It’s been the law for a long time that legal privilege does not operate as a cloak for communications that themselves have been created to further a fraud. But the principle has not always been easy to define with precision, or indeed to apply. In this article, 4 New Square Chambers’ Neil Hext KC examines the recent Court of Appeal judgment in Al Sadeq v Dechert LLP which is an important decision in the area and provides useful guidance on a number of the issues that can arise.
What was the case about?
The Claimant had been a senior adviser and executive for the Ras Al Khaimah Investment Authority (“RAKIA”), the sovereign wealth fund of the Emirate of Ras Al Khaimah. In 2014, he was arrested at his home in Dubai and taken to the Emirate, where he was detained for a lengthy period prior to being convicted of fraud by the Ras Al Khaimah courts. He claimed that his original arrest and transfer from Dubai amounted to kidnap and extraordinary rendition, that his detention in Ras Al Khaimah was unlawful and that, while detained, he was the subject of torture and inhumane treatment and denied legal representation.
Dechert LLP was acting at the relevant time for RAKIA and its successor in connection with an investigation of significant frauds alleged to have been committed between 2005 and 2012 by RAKIA’s then CEO. The frauds were said to be very substantial, running to hundreds of millions of dollars.
In proceedings before the English courts, the Claimant alleged that Dechert LLP and three of its staff had been involved in using threats, mistreatment and other unlawful methods to force him (the Claimant) to give evidence against the former CEO. He claimed damages for physical, psychological and financial harm that he alleged had been caused by his ill treatment.
Decherts gave disclosure during the course of those proceedings, but an issue arose as to the extent to which documents held by the firm were privileged for their clients, whether by way of legal advice privilege or litigation privilege.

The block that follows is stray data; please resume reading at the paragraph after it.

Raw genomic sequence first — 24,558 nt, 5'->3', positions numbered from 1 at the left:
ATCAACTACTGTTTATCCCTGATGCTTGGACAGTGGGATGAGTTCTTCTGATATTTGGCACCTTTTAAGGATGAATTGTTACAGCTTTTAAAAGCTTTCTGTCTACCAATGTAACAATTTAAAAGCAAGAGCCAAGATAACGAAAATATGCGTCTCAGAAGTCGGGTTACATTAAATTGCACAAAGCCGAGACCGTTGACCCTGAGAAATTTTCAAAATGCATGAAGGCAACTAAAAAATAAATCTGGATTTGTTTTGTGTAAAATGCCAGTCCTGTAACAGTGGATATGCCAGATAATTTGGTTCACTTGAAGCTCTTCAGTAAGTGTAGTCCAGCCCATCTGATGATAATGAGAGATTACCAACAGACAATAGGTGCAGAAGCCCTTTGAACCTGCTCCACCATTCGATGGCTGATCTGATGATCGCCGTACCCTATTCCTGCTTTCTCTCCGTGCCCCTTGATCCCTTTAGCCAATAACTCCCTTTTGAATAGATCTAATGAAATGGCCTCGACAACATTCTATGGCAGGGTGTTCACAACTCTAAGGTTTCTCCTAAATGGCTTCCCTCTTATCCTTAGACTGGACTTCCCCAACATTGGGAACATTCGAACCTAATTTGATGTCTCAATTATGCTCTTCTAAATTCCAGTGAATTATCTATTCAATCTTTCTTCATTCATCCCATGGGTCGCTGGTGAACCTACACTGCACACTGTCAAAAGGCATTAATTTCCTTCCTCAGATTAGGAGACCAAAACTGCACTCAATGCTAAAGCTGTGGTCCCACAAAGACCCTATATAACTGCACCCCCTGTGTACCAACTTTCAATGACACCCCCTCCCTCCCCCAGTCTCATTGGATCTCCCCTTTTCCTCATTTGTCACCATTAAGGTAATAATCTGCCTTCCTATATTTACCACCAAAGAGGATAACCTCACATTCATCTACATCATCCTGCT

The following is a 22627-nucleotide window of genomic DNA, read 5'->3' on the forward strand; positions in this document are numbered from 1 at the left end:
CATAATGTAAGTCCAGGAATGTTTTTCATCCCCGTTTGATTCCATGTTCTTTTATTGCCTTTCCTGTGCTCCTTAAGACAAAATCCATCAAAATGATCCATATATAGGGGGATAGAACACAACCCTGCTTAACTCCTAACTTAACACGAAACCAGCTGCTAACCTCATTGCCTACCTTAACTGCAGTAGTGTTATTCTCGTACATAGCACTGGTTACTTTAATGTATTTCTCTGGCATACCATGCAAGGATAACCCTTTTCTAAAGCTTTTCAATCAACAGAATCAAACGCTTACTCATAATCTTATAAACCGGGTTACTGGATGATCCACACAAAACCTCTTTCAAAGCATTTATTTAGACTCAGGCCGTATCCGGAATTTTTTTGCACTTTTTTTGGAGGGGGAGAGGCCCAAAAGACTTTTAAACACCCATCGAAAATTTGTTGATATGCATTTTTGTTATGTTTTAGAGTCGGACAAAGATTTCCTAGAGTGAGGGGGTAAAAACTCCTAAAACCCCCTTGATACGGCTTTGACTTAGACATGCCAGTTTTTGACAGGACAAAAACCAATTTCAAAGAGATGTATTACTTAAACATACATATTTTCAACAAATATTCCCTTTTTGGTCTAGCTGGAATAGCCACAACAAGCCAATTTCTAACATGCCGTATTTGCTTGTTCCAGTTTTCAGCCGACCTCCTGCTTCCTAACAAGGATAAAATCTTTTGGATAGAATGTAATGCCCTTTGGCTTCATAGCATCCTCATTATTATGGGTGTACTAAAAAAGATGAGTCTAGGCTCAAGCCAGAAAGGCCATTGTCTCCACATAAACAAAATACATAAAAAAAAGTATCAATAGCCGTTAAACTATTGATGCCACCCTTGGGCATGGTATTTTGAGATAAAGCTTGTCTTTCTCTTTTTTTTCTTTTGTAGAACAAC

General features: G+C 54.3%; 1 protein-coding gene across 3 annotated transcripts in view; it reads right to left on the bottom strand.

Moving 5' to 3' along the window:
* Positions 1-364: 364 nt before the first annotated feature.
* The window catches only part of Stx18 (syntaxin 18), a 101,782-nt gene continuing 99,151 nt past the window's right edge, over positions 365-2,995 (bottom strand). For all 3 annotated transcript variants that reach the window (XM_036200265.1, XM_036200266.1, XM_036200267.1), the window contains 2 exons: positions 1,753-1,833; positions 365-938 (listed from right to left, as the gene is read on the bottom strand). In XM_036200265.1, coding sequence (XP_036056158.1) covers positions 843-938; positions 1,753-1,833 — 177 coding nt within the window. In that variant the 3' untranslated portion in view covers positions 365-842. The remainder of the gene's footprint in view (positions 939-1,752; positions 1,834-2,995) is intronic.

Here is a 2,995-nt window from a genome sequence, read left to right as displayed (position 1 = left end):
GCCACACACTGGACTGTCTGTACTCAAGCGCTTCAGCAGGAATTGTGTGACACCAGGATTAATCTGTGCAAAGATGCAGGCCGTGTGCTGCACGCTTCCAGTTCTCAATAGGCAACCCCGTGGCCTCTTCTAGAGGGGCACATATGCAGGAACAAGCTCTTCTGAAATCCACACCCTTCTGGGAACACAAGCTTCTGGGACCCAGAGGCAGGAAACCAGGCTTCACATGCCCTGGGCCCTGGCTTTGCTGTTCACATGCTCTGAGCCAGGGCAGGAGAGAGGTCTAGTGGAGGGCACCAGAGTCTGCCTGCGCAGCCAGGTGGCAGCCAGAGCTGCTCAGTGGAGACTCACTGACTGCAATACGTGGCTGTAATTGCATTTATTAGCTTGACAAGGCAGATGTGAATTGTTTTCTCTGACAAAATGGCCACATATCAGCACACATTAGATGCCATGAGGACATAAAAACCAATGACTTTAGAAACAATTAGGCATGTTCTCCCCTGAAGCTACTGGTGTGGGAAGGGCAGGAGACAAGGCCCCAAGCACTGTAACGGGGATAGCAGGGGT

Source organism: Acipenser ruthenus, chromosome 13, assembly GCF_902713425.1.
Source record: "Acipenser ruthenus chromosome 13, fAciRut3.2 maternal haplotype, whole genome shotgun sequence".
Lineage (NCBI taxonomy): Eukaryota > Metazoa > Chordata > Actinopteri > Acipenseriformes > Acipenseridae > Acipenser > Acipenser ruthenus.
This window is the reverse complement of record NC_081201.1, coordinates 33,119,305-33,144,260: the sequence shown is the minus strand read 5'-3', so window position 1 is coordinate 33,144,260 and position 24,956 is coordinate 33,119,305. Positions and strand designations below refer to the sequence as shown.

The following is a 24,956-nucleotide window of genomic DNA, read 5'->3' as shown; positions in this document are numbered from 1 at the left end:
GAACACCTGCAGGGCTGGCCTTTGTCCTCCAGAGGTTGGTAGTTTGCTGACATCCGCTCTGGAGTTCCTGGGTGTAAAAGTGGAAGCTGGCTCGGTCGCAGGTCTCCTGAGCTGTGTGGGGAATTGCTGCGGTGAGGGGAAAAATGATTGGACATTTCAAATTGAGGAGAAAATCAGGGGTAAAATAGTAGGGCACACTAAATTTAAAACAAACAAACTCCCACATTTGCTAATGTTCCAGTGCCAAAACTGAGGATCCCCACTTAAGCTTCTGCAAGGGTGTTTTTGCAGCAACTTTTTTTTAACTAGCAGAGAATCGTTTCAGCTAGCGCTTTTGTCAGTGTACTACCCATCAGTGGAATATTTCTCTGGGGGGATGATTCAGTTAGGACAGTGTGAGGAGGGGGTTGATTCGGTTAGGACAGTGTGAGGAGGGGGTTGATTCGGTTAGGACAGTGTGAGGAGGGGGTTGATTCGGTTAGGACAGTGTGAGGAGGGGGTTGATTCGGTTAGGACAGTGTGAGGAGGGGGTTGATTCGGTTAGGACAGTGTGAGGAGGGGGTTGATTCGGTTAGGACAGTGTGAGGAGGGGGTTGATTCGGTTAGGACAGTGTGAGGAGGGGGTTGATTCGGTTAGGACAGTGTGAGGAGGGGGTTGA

The Privilege Problem
The first issue was, what level of proof did the Claimant have to reach at the interlocutory stage in order to trigger the operation of the iniquity exception? This question is particularly stark in the context of a case in which, as here, the iniquity alleged is part and parcel of the underlying allegations in the case. Those allegations will in due course be resolved at trial, but ex hypothesi at the disclosure stage they have not been determined. Thus the party seeking disclosure is asking the court to disapply privilege. But the evidential basis upon which it seeks to do so is necessarily incomplete and may well be, and often will be, hotly disputed.
Previous cases have sought to resolve this tension by requiring that the party seeking disclosure demonstrate that there is a “strong prima facie case” of criminal or fraudulent conduct before the iniquity principle will be engaged. It was applying that test that Decherts said they had carried out the original disclosure exercise. But what that means in practice can itself give rise to significant dispute.
The second issue was, what relationship between the communications of which disclosure was sought and the iniquity was necessary in order for the court to hold that privilege could not be maintained? On this, Decherts had argued for a narrow test, namely that only documents brought into existence for the purpose of furthering the iniquity would be disclosable.
The judge at first instance held in favour of Decherts on the second issue. But he also said that the evidential threshold for the application of the iniquity exception was one of “at least a strong prima facie case, if not a very strong prima facie case.” He held broadly (and with one exception) that that standard had not been met.
In the Court of Appeal
The substantive judgment was given by Popplewell LJ, with whom Males and Underhill LJJ agreed. It’s a tour de force in relation to quite a number of issues that relate to privilege – there is guidance in there that will be of value more generally, including as to whether the controversial Three Rivers (No 5) principle applies to litigation privilege (it does not). However, on the main topic, Popplewell LJ held that the threshold for the iniquity exception is a balance of probabilities test. The existence of the relevant iniquity – in many cases fraud but, as this case demonstrates, it can be wrongdoing of other kinds – must be more likely than not on the material available to the decision maker at the relevant time.